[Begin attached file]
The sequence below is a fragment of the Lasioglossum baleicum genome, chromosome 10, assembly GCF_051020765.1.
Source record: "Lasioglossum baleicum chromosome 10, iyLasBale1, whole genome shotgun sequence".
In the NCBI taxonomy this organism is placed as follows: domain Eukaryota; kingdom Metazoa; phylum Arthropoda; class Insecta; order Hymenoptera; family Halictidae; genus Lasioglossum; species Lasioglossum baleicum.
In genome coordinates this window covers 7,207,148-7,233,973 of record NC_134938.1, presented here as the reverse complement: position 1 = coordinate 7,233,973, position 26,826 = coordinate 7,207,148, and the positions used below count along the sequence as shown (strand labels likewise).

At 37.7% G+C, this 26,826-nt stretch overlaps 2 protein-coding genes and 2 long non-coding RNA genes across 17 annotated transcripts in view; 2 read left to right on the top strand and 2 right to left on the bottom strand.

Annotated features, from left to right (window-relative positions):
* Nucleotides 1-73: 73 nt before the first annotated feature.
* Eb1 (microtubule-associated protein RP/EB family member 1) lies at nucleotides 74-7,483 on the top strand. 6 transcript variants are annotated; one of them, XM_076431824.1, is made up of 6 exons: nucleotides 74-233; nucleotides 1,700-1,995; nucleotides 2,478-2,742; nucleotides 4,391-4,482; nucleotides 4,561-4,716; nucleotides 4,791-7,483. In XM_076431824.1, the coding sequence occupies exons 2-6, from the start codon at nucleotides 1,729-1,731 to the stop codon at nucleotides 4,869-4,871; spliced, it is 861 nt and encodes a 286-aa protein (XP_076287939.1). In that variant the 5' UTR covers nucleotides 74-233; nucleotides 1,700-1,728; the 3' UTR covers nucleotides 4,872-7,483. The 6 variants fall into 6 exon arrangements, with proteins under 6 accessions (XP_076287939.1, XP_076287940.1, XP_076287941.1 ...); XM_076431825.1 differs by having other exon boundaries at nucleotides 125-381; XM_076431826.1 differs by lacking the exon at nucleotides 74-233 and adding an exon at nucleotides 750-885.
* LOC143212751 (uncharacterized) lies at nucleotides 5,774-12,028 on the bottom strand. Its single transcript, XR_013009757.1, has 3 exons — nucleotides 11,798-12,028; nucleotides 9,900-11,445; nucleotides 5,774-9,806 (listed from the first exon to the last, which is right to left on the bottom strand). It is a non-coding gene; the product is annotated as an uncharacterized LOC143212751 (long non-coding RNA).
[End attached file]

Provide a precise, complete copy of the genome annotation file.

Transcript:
The sequence below is a fragment of the Lasioglossum baleicum genome, chromosome 10, assembly GCF_051020765.1.
Source record: "Lasioglossum baleicum chromosome 10, iyLasBale1, whole genome shotgun sequence".
In the NCBI taxonomy this organism is placed as follows: domain Eukaryota; kingdom Metazoa; phylum Arthropoda; class Insecta; order Hymenoptera; family Halictidae; genus Lasioglossum; species Lasioglossum baleicum.
In genome coordinates this window covers 7,207,148-7,233,973 of record NC_134938.1, presented here as the reverse complement: position 1 = coordinate 7,233,973, position 26,826 = coordinate 7,207,148, and the positions used below count along the sequence as shown (strand labels likewise).

At 37.7% G+C, this 26,826-nt stretch overlaps 2 protein-coding genes and 2 long non-coding RNA genes across 17 annotated transcripts in view; 2 read left to right on the top strand and 2 right to left on the bottom strand.

Annotated features, from left to right (window-relative positions):
* Nucleotides 1-73: 73 nt before the first annotated feature.
* Eb1 (microtubule-associated protein RP/EB family member 1) lies at nucleotides 74-7,483 on the top strand. 6 transcript variants are annotated; one of them, XM_076431824.1, is made up of 6 exons: nucleotides 74-233; nucleotides 1,700-1,995; nucleotides 2,478-2,742; nucleotides 4,391-4,482; nucleotides 4,561-4,716; nucleotides 4,791-7,483. In XM_076431824.1, the coding sequence occupies exons 2-6, from the start codon at nucleotides 1,729-1,731 to the stop codon at nucleotides 4,869-4,871; spliced, it is 861 nt and encodes a 286-aa protein (XP_076287939.1). In that variant the 5' UTR covers nucleotides 74-233; nucleotides 1,700-1,728; the 3' UTR covers nucleotides 4,872-7,483. The 6 variants fall into 6 exon arrangements, with proteins under 6 accessions (XP_076287939.1, XP_076287940.1, XP_076287941.1 ...); XM_076431825.1 differs by having other exon boundaries at nucleotides 125-381; XM_076431826.1 differs by lacking the exon at nucleotides 74-233 and adding an exon at nucleotides 750-885.
* LOC143212751 (uncharacterized) lies at nucleotides 5,774-12,028 on the bottom strand. Its single transcript, XR_013009757.1, has 3 exons — nucleotides 11,798-12,028; nucleotides 9,900-11,445; nucleotides 5,774-9,806 (listed from the first exon to the last, which is right to left on the bottom strand). It is a non-coding gene; the product is annotated as an uncharacterized LOC143212751 (long non-coding RNA).